Housing and Planning Bill

Written evidence submitted by Pearman St Cooperative Ltd (HPB 43)

1.0 Purpose of this submission

1.1 This submission is to put forward our view that all housing co-operatives should be exempted from Right to Buy and Pay to Stay.

2.0 Summary

2.1 Pearman Street Co-operative Ltd is a fully mutual housing co-operative in Waterloo, London. It comprises 27 units, ranging from one bedsit to two four-bedroom houses. It has been in existence since 1980, as a response to the local authority's intention to demolish the whole of Pearman Street, and was set up to give some local residents an alternative to buying because buying was not financially possible.

2.2 Our co-operative is self-managed, highly efficient and without debt. Our rent arrears, standing at less than 1% are among the lowest of any housing co-operative in the country. A 1.5 million pound housing grant was to refurbish 21 flats in Pearman Street and to build 6 new houses in Morley Street. We have no outstanding loans to Lambeth Council. Our properties are maintained in excellent condition.

2.3 We were registered under the Industrial and Provident Societies Act 1965 on 13 October 1976 (no 21760R) and we are a registered housing association (no C2412).

2.4 We house key workers, professionals, trades people, others in local employment and the unemployed. For every second unit which becomes vacant, and in compliance with policy, we accept applicants who are at the top of the council's housing list. We are a community which has grown up over nearly 40 years and which is extremely stable and static.

2.5 The Government's Pay to Stay and Right to Buy policies would, we argue, lead to the eventual demise of our housing co-op.

3.0 The Prime Minister's Stance in 2012.

3.1 It is important to note that the Prime Minister said in 2012 of the Co-operative Movement: -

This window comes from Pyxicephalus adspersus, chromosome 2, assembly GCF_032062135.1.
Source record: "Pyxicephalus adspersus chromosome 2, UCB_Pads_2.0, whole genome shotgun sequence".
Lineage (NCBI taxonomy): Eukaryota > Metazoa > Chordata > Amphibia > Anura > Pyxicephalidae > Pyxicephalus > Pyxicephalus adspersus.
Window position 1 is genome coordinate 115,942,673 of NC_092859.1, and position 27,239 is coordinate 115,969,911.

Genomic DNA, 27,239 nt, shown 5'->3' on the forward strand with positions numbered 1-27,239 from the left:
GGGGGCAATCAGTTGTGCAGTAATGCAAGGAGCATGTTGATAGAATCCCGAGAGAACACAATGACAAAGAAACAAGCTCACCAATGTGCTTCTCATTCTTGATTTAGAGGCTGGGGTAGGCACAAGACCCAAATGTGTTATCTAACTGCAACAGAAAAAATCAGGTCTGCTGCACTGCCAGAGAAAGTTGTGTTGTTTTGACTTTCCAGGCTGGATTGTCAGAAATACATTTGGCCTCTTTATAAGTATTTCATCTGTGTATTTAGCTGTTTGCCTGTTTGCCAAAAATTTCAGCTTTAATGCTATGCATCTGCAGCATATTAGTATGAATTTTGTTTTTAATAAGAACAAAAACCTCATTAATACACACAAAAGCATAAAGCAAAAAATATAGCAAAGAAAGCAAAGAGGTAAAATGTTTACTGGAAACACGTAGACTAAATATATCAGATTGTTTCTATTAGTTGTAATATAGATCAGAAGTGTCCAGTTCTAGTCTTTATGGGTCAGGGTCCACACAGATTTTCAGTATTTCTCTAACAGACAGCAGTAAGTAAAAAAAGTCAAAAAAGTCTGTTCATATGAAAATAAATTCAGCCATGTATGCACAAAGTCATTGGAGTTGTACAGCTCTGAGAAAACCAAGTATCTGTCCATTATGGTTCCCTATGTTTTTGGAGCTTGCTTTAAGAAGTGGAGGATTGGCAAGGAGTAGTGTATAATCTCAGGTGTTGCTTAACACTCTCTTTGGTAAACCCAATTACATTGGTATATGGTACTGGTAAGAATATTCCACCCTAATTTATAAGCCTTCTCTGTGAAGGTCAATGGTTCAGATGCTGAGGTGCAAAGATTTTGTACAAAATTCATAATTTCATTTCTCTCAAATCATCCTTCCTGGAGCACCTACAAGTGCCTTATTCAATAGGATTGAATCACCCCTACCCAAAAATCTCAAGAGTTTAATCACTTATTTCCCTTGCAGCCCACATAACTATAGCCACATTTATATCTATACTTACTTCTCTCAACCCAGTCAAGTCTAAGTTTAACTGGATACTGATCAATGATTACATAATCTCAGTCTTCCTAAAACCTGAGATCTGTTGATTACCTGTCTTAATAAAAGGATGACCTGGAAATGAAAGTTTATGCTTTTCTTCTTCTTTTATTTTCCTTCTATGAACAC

"Co-operation and mutuality is an idea whose time has come back."

In a speech in London to the John Lewis Partnership, he said the issue was one he had "long cared about".

"...and for me, the Co-operative Model represents an enormously exciting possibility for public service reform and the fight against poverty and social breakdown."

"A co-op is part of the society it serves."

3.2 With this in mind, it would be contrary to common sense to place an institution like ours, which serves our community, prevents social breakdown, supports those in poverty, the aged and the unemployed, and is a well-functioning and cohesive community, in such jeopardy.

4.0 Mutuality

4.1 Pearman St Co-operative Ltd is fully mutual. Our member/tenants 'own' their co-op by virtue of buying £1 shares in a Limited Company. We are on the register of Friendly Societies and are subject to their rules and legal processes. We have all entered into legally binding contracts and did not ever envisage a time when the Government would or could change the law to override our legal agreements to effectively change our status as 'owners' of our homes. Therefore, we do not believe the Government can truly justify changing the law to impose Pay to Stay or Right to Buy.

5.0 Pay to Stay

5.1 The criteria which Pearman Street Co-operative Ltd operates in the Lettings Policy are: housing need, low income and local connections. These are applied without exception. The knowledge of how co-operatives function and the willingness to participate is vital. During the course of their tenancies, naturally, some tenants have increased their income. Many of these tenants have been, or still are, the backbone of the co-op, without whom it could not exist, since they have, for nearly 40 years, developed the knowledge and expertise to manage what is a complex organisation, governed and influenced by constantly changing legislation. Despite its small size, a strong and static Management Committee is able to address this complexity successfully and efficiently. Pay to Stay would force out the very member/tenants on whom the co-op depends.